Film: Africa Gets Animated In Upcoming Features

[embed width="620"][/embed]

In the coming months, French cinemagoers and international film festival attendees will be treated to two feature films with African subjects.  Aya de Yopougon (Aya of Yop City), based in the eponymous graphic novel by the Ivoirienne Marguerite Abouet, with drawings by her husband Clément Oubrier, has just been confirmed for a May release, shortly after the début of Zarafa (trailer above), by the writer and director Rémi Bezançon, at the Berlin Film Festival next week.  In keeping with the country’s longstanding support of the bande-déssinée, France has proven a fertile ground for the production of animated treatments of African themes.  Both films have clear precedents:  Persepolis (Marjane Satrapi, 2007) in the case of AYA and Kirikou et les Bêtes Sauvages (Michel Ocelot and Bénédicte Galup, 2005) in that of Zarafa.  With the first, we have hybrids of the graphic novel and memoir that have made the transition to the screen, and with the second, filmic representations of myths drawn from the oral traditions of the African continent.  Particularly given the record-breaking sales achieved by AYA Worldwide, we may hope that these two films will bring the public closer to a more nuanced, colorful vision of Africa, as distinct from the pessimism rampant in the Western media.

via Shadow and Act.


Photo: Benoit Peverelli

Interview: Oumou Sangaré Proves Why She's the Songbird of Wassoulou

We caught up with the Malian singer to talk about her new Acoustic album, longevity as an artist, and growing up in Mali.

When Oumou Sangaré tells me freedom is at her core, I am not surprised. If you listen to her discography, you'll be hard-pressed to find a song that doesn't center or in some way touch on women's rights or child abuse. The Grammy award-winning Malian singer has spent a significant part of her career using her voice to fight for the rights of women across Africa and the world, a testimony to this is her naming her debut studio album Moussolou, meaning Woman. The album, a pure masterpiece that solidified Oumou's place amongst the greats and earned her the name 'Songbird of Wassoulou,' was a commercial success selling over 250,000 records in Africa and would in turn go on to inspire other singers across the world.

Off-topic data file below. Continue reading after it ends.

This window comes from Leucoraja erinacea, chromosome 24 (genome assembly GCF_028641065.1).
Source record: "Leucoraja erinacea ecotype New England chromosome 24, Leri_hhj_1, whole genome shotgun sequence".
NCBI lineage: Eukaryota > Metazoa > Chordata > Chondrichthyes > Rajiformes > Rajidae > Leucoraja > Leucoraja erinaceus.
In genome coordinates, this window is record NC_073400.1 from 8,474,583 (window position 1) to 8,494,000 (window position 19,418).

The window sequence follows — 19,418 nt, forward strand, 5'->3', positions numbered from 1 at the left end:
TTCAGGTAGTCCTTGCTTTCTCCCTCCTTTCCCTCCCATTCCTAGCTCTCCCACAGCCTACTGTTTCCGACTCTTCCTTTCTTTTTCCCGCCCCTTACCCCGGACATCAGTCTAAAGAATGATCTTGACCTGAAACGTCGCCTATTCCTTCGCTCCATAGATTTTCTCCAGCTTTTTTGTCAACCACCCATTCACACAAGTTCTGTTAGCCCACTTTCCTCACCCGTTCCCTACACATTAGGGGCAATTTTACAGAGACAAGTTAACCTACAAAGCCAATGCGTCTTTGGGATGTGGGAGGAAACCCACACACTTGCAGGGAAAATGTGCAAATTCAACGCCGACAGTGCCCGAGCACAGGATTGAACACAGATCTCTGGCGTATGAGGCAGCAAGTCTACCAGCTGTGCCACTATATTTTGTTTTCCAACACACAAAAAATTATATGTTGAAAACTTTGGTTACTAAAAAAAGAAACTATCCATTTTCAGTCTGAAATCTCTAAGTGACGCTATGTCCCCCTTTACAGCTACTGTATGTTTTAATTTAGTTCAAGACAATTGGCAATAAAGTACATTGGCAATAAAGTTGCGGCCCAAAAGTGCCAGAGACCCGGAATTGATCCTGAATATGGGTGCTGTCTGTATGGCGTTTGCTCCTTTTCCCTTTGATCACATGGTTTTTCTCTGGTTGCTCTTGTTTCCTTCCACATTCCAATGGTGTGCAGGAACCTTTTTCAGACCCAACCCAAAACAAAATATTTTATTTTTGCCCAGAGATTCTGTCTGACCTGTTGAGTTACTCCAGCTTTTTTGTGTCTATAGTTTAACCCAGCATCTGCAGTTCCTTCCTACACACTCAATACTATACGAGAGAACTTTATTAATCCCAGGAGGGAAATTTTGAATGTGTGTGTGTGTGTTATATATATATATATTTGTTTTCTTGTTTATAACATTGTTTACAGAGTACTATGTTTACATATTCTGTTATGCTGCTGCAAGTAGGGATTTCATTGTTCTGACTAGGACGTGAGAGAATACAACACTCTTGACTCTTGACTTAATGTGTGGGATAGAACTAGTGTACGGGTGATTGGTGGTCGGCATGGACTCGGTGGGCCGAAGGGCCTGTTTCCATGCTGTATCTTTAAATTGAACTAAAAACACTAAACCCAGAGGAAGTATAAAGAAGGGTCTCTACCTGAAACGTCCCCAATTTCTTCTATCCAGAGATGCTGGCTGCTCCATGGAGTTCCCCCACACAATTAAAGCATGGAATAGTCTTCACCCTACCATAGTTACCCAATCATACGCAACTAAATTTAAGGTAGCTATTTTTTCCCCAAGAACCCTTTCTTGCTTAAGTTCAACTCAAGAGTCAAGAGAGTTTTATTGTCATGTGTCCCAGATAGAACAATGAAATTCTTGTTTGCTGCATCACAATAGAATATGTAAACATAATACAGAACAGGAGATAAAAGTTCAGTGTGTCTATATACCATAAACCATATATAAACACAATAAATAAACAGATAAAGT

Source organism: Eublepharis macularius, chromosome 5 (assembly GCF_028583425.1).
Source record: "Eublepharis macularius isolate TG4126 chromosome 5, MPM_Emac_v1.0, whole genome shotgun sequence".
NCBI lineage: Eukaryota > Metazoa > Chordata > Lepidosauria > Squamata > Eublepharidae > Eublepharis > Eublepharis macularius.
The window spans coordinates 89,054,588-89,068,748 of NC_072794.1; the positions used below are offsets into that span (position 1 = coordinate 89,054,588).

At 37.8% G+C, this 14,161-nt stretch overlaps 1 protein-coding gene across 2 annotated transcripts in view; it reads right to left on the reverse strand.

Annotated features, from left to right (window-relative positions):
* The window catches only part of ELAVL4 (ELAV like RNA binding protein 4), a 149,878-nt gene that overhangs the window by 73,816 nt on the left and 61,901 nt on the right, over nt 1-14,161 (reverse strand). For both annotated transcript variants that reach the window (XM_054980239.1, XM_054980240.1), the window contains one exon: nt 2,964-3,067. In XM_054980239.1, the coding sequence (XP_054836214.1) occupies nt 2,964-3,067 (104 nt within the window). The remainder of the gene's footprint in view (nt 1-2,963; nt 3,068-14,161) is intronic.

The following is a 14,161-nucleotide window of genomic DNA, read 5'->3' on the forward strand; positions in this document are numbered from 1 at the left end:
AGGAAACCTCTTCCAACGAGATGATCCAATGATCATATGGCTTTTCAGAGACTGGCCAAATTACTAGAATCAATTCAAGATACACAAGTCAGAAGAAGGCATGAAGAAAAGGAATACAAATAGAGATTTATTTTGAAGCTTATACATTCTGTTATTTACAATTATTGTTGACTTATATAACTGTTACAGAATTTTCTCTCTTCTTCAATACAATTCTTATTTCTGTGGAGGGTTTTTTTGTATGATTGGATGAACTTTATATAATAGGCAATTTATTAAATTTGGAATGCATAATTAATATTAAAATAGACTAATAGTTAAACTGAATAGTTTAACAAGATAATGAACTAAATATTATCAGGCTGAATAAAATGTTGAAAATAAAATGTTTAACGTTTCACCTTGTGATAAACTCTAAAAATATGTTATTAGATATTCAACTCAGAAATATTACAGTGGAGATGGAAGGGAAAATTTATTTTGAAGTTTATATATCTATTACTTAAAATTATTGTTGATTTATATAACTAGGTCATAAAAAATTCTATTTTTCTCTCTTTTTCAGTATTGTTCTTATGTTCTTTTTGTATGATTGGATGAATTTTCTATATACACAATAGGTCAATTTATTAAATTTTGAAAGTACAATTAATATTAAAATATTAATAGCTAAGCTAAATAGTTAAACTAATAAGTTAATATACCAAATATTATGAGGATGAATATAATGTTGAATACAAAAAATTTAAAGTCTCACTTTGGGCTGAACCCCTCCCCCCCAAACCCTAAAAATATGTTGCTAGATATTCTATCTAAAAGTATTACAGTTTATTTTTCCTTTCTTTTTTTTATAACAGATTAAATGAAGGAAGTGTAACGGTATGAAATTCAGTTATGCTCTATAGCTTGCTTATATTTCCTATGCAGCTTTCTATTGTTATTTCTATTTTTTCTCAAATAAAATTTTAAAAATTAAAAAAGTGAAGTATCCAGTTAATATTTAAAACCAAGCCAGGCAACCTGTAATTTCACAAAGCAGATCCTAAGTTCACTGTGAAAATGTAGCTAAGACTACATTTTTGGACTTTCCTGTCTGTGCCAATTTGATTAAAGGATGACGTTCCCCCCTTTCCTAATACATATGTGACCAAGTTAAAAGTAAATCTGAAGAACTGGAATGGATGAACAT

On her latest body of work Acoustic, a reworking of her critically acclaimed 2017 album Mogoya, Oumou Sangaré proves how and why she earned her accolades. The entirety of the 11-track album was recorded within two days in the Midi Live studio in Villetaneuse in 'live' conditions—with no amplification, no retakes or overdubs, no headphones. Throughout the album, using her powerful and raw voice that has come to define feminism in Africa and shaped opinions across the continent, Oumou boldly addresses themes like loss, polygamy and female circumcision.

We caught up with the Malian singer at the studio she is staying while in quarantine to talk about her new album, longevity as an artist, and growing up in Mali.

This interview has been edited and condensed for clarity.

Keep reading... Show less

get okayafrica in your inbox